The essays in this volume offer readers a unique insight into this little-understood cultural shift. Half of the chapters investigate the manner in which the church and its attendant civil authorities defined and proscribed heresy, whilst the other half focus on the means by which early modern writers sought to supersede such definition and proscription. The result of these investigations is a multifaceted historical account of the construction and serial reconstruction of one of the key categories of European theological, juristic and political thought. The contributors explore the role of nationalism and linguistic identity in constructions of heresy, its analogies with treason and madness, the role of class and status in the responses to heresy. In doing so they provide fascinating insights into the roots of the historicization of heresy and the role of this historicization in the emergence of religious pluralism.
While recent years have produced a significant amount of new research into Henry of Livonia, much of it has been limited to particular historical traditions and languages. A key objective of this book, therefore, is to synthesise the current state of research for the international scholarly audience. The volume provides a multi-sided and multi-disciplinary companion to the chronicle, and is divided into three parts. The first part, 'Representations,' brings into focus the imaginary sphere of the chronicle - the various images brought into existence by the amalgamation of crusading and missionary ideology and the frontier experience. This is followed by studies on 'Practices,' which examines the chronicle's reflections of the diplomatic, religious, and military practices of the christianisation and colonisation processes in medieval Livonia. The volume concludes with a section on the 'Appropriations,' which maps the reception history of the chronicle: the dynamics of the medieval, early modern and modern national uses and abuses of the text.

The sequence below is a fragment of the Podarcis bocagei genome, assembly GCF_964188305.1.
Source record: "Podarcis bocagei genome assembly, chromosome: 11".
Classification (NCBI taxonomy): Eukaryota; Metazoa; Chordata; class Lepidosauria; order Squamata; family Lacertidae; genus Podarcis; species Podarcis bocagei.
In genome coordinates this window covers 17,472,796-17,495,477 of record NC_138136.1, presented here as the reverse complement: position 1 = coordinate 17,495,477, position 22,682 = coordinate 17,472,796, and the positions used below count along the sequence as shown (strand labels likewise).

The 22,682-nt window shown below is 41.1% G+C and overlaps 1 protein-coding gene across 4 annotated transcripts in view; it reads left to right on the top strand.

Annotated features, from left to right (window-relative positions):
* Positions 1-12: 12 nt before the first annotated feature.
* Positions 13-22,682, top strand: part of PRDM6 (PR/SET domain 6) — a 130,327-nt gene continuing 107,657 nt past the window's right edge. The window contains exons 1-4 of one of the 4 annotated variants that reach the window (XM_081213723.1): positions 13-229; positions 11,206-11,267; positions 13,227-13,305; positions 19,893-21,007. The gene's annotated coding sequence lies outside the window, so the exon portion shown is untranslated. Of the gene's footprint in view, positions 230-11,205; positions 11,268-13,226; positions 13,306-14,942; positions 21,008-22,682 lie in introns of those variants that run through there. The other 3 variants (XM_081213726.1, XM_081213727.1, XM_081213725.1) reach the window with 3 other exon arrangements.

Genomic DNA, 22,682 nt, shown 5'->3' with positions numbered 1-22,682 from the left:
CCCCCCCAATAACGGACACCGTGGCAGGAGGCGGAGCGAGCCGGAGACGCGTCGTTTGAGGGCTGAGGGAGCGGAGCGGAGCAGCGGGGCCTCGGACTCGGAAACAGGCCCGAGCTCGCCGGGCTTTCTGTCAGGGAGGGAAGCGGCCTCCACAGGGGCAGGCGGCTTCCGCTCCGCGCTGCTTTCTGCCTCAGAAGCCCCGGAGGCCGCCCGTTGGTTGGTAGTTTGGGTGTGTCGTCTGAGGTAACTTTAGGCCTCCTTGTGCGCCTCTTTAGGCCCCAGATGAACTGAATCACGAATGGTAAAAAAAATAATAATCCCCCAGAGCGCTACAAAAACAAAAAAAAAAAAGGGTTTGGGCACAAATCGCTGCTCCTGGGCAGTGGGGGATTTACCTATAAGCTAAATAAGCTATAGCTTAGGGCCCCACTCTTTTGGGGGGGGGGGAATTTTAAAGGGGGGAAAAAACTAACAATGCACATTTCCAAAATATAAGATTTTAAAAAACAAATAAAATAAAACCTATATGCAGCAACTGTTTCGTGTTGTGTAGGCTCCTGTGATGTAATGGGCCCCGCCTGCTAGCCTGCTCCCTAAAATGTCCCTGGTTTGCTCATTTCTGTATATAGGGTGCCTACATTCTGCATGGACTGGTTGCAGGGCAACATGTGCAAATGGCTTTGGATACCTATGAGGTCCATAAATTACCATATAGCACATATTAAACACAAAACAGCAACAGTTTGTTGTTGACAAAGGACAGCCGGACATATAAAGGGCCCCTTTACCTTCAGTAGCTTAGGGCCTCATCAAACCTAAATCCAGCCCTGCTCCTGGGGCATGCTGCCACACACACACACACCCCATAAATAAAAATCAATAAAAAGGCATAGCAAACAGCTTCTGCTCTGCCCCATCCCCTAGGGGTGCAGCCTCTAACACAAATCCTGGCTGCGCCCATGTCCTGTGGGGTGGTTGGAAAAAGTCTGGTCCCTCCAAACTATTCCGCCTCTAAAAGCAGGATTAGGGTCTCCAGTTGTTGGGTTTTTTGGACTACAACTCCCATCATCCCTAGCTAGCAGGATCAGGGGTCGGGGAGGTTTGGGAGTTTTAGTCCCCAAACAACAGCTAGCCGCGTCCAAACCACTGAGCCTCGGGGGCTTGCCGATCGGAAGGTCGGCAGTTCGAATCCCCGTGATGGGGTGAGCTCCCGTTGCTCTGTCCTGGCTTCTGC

This concise single-volume work provides accessible articles and perspective essays on the main Crusade expeditions as well as the important crusaders, countries, places, and institutions involved. Each entry is accompanied by references for further reading. Readers will follow the career of Saladin from humble beginnings to becoming ruler of Syria and Egypt and reconquering almost all of the Holy Land from its Christian rulers; learn about the main sites and characteristics of the castles that were crucial to the Christian domination of the Holy Land; and understand the key aspects of crusading, from motivation and recruitment to practicalities of finance and transport. The reference guide also includes survey articles that provide readers with an overview of the original source materials written in Latin, Arabic, Greek, Hebrew, Armenian, and Syriac.